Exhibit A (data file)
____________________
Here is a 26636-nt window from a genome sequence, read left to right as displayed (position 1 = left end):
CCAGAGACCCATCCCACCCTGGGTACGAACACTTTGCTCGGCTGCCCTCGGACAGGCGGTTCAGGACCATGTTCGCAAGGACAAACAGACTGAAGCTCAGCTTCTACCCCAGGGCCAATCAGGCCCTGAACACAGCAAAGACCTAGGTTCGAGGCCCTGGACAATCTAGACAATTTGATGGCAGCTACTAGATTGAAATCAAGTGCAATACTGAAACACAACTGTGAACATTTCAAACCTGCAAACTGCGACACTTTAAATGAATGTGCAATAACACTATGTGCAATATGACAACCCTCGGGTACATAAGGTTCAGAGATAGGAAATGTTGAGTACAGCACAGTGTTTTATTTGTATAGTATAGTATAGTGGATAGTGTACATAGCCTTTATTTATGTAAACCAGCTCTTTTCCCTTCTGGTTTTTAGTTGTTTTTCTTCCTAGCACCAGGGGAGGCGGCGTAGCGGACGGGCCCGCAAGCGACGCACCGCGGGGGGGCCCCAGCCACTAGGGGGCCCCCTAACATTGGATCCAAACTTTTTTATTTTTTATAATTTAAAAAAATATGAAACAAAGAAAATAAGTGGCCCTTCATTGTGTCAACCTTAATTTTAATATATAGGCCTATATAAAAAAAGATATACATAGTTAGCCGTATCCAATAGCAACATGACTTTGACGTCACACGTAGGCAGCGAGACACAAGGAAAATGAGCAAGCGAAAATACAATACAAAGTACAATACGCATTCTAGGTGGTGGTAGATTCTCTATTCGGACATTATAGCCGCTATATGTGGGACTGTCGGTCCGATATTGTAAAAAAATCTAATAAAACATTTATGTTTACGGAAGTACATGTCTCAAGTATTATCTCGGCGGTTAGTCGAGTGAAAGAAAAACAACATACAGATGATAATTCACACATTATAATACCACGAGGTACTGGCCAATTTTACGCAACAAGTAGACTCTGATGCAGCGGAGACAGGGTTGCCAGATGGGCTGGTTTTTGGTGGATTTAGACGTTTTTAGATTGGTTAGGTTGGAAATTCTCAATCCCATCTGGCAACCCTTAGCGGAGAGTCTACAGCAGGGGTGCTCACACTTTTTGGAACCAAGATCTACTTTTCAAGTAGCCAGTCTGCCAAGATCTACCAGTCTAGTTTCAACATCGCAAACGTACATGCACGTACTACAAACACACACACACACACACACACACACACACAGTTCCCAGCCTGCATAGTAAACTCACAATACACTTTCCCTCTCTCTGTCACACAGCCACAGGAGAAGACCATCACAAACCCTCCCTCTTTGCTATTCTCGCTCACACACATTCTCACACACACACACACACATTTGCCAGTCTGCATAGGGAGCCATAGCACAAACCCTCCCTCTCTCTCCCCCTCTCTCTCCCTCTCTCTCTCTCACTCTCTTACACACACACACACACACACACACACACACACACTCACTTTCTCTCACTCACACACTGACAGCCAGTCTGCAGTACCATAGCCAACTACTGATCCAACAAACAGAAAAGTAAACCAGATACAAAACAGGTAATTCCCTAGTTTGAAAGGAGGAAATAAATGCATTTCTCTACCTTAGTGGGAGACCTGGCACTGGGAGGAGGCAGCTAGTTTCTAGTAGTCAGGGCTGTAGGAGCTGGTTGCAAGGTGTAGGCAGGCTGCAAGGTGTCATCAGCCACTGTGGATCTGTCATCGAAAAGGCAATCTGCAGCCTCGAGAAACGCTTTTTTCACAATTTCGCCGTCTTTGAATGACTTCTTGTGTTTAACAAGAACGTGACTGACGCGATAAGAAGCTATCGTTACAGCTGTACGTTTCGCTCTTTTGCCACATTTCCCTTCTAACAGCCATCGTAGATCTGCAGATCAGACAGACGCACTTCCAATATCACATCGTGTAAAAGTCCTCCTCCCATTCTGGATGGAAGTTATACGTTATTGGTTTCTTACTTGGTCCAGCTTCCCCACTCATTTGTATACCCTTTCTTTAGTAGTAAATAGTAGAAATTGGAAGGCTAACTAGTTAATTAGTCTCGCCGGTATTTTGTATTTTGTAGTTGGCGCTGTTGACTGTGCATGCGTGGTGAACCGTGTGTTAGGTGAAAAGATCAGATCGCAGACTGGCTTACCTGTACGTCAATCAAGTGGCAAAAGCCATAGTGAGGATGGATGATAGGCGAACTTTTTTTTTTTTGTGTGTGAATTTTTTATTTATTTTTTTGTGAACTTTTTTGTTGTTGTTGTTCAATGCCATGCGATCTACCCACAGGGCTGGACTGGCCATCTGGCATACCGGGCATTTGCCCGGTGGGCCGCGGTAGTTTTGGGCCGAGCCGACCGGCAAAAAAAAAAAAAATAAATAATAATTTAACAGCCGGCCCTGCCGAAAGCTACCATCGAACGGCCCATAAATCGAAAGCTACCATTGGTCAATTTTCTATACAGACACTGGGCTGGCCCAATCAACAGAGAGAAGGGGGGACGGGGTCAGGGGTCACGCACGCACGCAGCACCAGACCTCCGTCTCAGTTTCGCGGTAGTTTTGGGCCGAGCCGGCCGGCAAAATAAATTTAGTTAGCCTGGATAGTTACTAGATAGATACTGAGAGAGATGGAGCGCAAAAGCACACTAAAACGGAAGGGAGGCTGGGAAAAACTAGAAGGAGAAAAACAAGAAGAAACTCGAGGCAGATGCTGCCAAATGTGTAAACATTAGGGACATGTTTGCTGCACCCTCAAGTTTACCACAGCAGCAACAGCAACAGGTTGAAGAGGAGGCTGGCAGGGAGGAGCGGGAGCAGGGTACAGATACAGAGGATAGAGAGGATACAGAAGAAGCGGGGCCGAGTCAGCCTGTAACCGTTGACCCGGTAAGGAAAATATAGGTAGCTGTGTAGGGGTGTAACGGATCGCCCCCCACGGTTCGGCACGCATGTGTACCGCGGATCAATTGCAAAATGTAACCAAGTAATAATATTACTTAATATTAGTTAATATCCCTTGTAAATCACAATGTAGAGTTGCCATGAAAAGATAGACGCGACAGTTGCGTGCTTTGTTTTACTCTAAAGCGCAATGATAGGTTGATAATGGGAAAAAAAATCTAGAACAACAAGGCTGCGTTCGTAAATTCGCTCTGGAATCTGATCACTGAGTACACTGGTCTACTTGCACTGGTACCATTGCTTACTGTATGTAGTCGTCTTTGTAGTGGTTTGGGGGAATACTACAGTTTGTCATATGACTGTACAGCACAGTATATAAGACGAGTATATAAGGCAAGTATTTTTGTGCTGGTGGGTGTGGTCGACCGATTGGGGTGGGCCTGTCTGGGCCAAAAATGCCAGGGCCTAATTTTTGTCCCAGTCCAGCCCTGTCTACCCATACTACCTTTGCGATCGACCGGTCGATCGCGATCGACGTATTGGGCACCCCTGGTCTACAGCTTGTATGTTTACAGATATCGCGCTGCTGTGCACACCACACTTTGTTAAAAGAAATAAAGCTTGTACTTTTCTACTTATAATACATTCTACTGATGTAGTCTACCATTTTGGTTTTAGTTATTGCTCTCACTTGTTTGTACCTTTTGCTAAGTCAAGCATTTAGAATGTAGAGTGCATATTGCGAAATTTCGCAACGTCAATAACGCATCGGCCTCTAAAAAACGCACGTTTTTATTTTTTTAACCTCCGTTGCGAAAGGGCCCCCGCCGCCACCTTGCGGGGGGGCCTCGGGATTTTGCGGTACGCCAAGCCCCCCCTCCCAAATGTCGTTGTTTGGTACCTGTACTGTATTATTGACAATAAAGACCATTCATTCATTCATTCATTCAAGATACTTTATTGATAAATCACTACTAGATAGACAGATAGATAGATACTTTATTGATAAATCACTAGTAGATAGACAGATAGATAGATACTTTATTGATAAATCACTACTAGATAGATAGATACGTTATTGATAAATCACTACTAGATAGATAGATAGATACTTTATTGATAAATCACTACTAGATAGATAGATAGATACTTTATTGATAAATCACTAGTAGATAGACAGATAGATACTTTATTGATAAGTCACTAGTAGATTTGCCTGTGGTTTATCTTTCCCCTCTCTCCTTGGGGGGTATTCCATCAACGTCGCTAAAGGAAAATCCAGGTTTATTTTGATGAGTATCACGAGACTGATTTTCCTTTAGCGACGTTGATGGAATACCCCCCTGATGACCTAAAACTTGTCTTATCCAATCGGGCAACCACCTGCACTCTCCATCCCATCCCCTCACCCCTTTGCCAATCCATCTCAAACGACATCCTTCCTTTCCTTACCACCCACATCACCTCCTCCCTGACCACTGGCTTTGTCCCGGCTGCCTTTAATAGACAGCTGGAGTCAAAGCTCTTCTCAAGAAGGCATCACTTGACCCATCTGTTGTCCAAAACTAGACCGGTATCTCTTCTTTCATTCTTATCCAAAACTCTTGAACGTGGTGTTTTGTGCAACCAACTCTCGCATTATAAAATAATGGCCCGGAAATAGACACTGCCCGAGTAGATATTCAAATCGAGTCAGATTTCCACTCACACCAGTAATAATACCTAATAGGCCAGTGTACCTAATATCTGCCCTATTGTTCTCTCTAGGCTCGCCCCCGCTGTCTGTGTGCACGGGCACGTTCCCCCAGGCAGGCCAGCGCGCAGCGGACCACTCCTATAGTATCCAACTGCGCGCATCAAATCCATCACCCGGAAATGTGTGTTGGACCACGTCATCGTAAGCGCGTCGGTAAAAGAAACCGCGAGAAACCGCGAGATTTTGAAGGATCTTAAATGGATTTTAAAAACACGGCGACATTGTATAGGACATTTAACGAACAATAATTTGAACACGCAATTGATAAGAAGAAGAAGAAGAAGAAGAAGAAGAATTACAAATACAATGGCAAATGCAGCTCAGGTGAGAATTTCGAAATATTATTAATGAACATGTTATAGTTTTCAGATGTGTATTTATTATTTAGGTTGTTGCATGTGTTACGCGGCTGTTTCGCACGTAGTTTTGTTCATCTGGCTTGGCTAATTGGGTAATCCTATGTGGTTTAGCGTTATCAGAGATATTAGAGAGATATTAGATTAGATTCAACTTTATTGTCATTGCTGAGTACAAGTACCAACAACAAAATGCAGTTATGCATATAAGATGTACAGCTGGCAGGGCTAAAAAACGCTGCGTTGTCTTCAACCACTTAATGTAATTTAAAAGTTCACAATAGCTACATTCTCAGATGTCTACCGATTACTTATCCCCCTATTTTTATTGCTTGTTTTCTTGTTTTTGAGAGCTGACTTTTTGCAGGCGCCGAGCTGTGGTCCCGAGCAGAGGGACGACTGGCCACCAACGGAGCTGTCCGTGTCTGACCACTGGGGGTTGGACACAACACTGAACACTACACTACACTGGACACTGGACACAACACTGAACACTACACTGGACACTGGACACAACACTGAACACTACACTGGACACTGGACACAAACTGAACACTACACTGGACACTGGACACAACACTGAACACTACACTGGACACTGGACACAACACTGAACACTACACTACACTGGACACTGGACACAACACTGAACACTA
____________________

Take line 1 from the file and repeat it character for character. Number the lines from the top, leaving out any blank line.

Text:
Here is a 26636-nt window from a genome sequence, read left to right as displayed (position 1 = left end):